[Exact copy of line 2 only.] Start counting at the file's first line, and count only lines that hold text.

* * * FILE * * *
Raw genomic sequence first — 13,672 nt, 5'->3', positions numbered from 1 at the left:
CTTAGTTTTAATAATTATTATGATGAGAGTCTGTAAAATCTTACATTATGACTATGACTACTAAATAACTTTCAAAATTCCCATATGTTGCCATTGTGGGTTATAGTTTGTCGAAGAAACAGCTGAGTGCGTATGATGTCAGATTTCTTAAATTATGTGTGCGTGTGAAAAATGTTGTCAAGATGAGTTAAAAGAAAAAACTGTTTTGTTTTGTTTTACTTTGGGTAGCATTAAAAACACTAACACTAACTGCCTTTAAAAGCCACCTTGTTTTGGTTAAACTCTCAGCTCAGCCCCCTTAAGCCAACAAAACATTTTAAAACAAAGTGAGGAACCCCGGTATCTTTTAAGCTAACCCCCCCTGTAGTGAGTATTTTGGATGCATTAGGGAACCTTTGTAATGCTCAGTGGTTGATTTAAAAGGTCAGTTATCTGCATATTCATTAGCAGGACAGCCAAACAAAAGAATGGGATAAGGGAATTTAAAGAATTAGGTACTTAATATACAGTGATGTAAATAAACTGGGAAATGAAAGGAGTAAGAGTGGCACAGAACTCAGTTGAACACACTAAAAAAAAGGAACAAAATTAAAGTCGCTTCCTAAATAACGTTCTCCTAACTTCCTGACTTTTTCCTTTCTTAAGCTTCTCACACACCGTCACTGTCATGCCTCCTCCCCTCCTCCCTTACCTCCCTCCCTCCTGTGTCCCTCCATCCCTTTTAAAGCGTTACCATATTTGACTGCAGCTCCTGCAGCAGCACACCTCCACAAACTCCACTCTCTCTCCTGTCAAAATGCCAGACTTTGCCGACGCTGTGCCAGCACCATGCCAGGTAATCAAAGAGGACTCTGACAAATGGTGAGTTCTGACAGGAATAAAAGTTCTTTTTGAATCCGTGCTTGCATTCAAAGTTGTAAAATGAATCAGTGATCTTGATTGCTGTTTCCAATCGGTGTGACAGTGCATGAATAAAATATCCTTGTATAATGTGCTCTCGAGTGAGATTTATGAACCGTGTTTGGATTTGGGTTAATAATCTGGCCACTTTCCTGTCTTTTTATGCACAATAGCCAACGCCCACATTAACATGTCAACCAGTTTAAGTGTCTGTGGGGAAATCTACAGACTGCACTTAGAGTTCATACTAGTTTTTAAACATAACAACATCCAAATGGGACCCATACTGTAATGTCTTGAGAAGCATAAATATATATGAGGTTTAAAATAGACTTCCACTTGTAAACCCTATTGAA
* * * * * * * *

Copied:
CTTAGTTTTAATAATTATTATGATGAGAGTCTGTAAAATCTTACATTATGACTATGACTACTAAATAACTTTCAAAATTCCCATATGTTGCCATTGTGGGTTATAGTTTGTCGAAGAAACAGCTGAGTGCGTATGATGTCAGATTTCTTAAATTATGTGTGCGTGTGAAAAATGTTGTCAAGATGAGTTAAAAGAAAAAACTGTTTTGTTTTGTTTTACTTTGGGTAGCATTAAAAACACTAACACTAACTGCCTTTAAAAGCCACCTTGTTTTGGTTAAACTCTCAGCTCAGCCCCCTTAAGCCAACAAAACATTTTAAAACAAAGTGAGGAACCCCGGTATCTTTTAAGCTAACCCCCCCTGTAGTGAGTATTTTGGATGCATTAGGGAACCTTTGTAATGCTCAGTGGTTGATTTAAAAGGTCAGTTATCTGCATATTCATTAGCAGGACAGCCAAACAAAAGAATGGGATAAGGGAATTTAAAGAATTAGGTACTTAATATACAGTGATGTAAATAAACTGGGAAATGAAAGGAGTAAGAGTGGCACAGAACTCAGTTGAACACACTAAAAAAAAGGAACAAAATTAAAGTCGCTTCCTAAATAACGTTCTCCTAACTTCCTGACTTTTTCCTTTCTTAAGCTTCTCACACACCGTCACTGTCATGCCTCCTCCCCTCCTCCCTTACCTCCCTCCCTCCTGTGTCCCTCCATCCCTTTTAAAGCGTTACCATATTTGACTGCAGCTCCTGCAGCAGCACACCTCCACAAACTCCACTCTCTCTCCTGTCAAAATGCCAGACTTTGCCGACGCTGTGCCAGCACCATGCCAGGTAATCAAAGAGGACTCTGACAAATGGTGAGTTCTGACAGGAATAAAAGTTCTTTTTGAATCCGTGCTTGCATTCAAAGTTGTAAAATGAATCAGTGATCTTGATTGCTGTTTCCAATCGGTGTGACAGTGCATGAATAAAATATCCTTGTATAATGTGCTCTCGAGTGAGATTTATGAACCGTGTTTGGATTTGGGTTAATAATCTGGCCACTTTCCTGTCTTTTTATGCACAATAGCCAACGCCCACATTAACATGTCAACCAGTTTAAGTGTCTGTGGGGAAATCTACAGACTGCACTTAGAGTTCATACTAGTTTTTAAACATAACAACATCCAAATGGGACCCATACTGTAATGTCTTGAGAAGCATAAATATATATGAGGTTTAAAATAGACTTCCACTTGTAAACCCTATTGAA